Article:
Remember, you are the expert on your own child.  No one teacher, principal or specialist will know more about how to educate your individual child than you.  They are there to advise you and execute tasks, but you’re in charge.  Be involved, own your child’s education and don’t be afraid to swim against the current.  Educators work hard, love your children and believe in their vocation so don’t forget to be appreciate and supportive of their hard work too.  Recruit your public school to be on your child’s educational team.  Just remember that you are the head coach!

Young woman and her child painting with watercolor

12 Responses to “How to Optimize Your Child’s Public Education”

  1. Bethany

    This was such a great article and I completely agree with it! There’s not one way to teach or test a child!

    Reply
  2. Dawne

    Such a shame lots of this isn’t practical in UK schools. I’d love to take mine out for a trip but that would mean hefty fines.
    You get hounded for not reading their school book every night, never mind that they read other things! Don’t get me started about homework!
    And they don’t like you to help in your child’s class as it can be distracting for them so you have to help in the older classes.
    But all the rest is doable.

    Reply
  3. Marc

    You have provided excellent advice for anyone that wants his or her child to be a failure in life. Disregard authority? Check! Teach children to just ignore their responsibilities in the name of having fun? Check! De-emphasize striving to succeed? Check! Shelter your child from the realities of a competitive world? Check! Build a foundation of excuses so that your child feels he never has to take responsibility for his failings? Check!

    The real world these children are growing up in is a very competitive place. They are not only competing against local peers, but also against a marketplace that becomes more global and more competitive every year. Trying to shelter children from pressure and trying to protect their feelings at the expense of important lessons is recipe for disappointment.

    Reply
    • The Intelligent Nest

      Thanks for reading Marc! You’re certainly entitled to this opinion and I welcome constructively critical comments. It seems as though you may have missed some of the arguments in my educations/school choice series though as well as the scientific backing for why these suggestions are important to consider. I would never suggest to parents that they teach their children to be deviant or only have fun. The problem is that adults see play in the early years as “just fun” as discussed in the article, when play is anything but “just” fun- scientists see it as important work! My suggestions include talking to your child’s teacher and principal to communicate how you are choosing to direct their afternoon school hours. I also suggest always teaching your child to do their best and take initiative on their own to do so. Keep in mind, we’re discussing 3-6 year olds and they are very different from you and me in the way that they think, play, work and learn. Advice for an older child, teenager or adult would be different. You certainly don’t have to take the advice in this article, but consider what your suggestions are going to teach your child. What implications are there for pushing success and competition, never questioning authority, and disregarding the child’s developmental needs at the early ages of preschool and kindergarten? Researchers are concerned that these attitudes are what is causing the rising number of cases of pediatric depression, ADHD and other ailments.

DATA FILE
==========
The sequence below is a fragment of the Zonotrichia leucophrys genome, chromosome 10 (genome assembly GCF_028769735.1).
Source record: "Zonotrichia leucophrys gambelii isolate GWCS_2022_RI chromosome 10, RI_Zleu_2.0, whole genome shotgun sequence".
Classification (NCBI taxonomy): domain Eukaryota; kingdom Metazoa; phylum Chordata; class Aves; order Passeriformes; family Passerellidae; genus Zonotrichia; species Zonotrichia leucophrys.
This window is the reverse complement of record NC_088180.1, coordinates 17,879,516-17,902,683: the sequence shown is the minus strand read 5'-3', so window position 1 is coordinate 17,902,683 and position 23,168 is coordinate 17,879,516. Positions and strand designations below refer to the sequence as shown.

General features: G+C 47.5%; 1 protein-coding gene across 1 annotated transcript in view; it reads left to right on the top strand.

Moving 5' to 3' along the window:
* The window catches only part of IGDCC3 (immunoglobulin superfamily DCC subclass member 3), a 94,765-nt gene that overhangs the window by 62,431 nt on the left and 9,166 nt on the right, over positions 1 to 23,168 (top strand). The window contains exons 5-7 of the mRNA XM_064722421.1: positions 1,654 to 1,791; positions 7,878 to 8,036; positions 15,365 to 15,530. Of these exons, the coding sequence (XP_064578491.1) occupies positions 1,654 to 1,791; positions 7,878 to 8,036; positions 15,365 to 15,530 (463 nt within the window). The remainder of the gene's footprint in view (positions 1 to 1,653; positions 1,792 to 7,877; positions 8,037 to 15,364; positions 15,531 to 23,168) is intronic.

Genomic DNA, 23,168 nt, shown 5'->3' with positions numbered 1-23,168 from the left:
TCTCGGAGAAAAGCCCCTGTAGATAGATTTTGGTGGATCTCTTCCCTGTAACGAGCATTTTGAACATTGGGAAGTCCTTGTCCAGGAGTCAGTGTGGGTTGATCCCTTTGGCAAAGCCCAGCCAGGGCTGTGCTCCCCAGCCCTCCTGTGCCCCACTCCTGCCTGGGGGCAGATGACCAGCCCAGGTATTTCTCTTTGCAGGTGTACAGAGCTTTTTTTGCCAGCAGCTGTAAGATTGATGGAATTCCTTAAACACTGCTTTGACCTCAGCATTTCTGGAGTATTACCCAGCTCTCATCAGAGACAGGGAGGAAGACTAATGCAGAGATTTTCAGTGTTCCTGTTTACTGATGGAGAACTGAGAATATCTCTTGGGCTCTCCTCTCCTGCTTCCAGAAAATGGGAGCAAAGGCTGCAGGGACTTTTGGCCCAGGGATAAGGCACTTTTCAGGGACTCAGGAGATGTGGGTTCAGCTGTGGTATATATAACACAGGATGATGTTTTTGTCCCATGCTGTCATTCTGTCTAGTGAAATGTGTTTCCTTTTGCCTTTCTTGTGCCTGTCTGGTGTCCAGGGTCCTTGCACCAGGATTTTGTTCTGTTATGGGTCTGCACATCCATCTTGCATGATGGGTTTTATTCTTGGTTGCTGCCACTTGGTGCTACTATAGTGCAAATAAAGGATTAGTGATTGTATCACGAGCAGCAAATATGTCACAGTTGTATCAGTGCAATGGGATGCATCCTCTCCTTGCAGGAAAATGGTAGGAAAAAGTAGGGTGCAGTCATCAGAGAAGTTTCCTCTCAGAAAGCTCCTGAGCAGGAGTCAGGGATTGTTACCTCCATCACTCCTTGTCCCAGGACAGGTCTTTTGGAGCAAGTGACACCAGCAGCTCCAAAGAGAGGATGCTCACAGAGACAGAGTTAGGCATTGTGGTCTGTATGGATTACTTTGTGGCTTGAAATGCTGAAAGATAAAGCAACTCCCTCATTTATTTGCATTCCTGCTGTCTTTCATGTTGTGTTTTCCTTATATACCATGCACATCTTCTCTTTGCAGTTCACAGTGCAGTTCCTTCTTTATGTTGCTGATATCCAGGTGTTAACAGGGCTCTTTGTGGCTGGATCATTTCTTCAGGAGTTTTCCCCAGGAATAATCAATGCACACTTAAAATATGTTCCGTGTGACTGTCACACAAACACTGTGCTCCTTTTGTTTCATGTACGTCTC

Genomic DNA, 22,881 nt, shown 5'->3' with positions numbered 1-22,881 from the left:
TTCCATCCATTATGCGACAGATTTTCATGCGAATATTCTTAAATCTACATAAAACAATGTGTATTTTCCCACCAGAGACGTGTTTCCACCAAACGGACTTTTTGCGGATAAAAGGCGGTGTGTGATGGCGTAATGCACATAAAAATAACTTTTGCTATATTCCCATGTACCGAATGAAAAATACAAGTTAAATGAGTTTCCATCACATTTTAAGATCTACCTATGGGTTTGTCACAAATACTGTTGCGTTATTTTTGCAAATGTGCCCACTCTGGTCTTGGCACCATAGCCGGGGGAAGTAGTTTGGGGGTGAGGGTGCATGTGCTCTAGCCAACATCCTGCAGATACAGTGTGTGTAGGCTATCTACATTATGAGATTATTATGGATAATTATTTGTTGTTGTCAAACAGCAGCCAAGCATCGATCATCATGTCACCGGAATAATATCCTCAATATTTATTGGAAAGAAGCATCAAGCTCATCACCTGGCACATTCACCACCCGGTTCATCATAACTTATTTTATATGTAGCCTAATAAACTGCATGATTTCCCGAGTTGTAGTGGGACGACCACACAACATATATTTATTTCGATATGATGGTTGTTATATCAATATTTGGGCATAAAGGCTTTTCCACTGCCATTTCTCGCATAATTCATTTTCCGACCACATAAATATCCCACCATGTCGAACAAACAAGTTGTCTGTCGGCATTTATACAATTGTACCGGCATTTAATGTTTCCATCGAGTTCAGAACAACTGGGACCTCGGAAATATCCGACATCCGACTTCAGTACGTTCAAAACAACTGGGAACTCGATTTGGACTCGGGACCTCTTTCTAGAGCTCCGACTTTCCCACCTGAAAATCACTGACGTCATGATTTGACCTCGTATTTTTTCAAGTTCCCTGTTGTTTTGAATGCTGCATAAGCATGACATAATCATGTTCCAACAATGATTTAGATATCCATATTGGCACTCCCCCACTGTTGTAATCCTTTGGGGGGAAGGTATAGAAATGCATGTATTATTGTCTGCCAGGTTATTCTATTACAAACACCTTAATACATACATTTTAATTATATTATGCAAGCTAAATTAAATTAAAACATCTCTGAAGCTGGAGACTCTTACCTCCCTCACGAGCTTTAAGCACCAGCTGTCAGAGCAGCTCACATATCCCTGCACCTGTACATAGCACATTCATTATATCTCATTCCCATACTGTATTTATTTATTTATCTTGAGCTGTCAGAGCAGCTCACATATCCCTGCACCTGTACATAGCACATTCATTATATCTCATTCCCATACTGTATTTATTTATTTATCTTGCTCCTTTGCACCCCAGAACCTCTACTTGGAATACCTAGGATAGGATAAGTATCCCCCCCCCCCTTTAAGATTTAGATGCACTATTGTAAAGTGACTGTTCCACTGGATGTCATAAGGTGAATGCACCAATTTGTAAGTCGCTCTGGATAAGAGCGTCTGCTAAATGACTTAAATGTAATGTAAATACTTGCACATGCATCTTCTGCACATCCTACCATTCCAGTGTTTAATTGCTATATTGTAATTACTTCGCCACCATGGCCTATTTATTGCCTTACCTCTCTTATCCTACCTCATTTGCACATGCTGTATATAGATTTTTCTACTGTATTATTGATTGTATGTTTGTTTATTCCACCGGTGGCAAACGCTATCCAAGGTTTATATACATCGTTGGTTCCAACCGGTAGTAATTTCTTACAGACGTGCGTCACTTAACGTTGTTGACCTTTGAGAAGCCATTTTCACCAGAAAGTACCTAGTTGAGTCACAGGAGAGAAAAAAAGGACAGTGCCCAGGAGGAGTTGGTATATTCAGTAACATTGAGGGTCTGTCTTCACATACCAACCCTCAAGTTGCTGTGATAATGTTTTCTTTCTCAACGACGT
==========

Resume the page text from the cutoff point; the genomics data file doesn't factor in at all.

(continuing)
Reply
  4. Disgusted Kid

    Seriously? -_-

    People are going to be doing this the rest of their lives. When a parent throws away a kid’s homework, all it’s doing is lowering their grade and not giving them a good reputation in school. Teachers will be pretty angry with them, and you might get sent to the principal in the future. This is a really stupid way to ‘help’ a child in the future.

    Reply
    • The Intelligent Nest

      Thanks for writing! Agreed! I would only do this with young children. Most kindergartens are not compulsory and so not submitting homework won’t lift an eyebrow. If you decide to go this route, I also suggested talking with the teacher and the principal to communicate your educational plan for your children. In the older grades, this is definitely not a great route– couldn’t agree more! Thanks for reading!

      Reply
  5. Jeney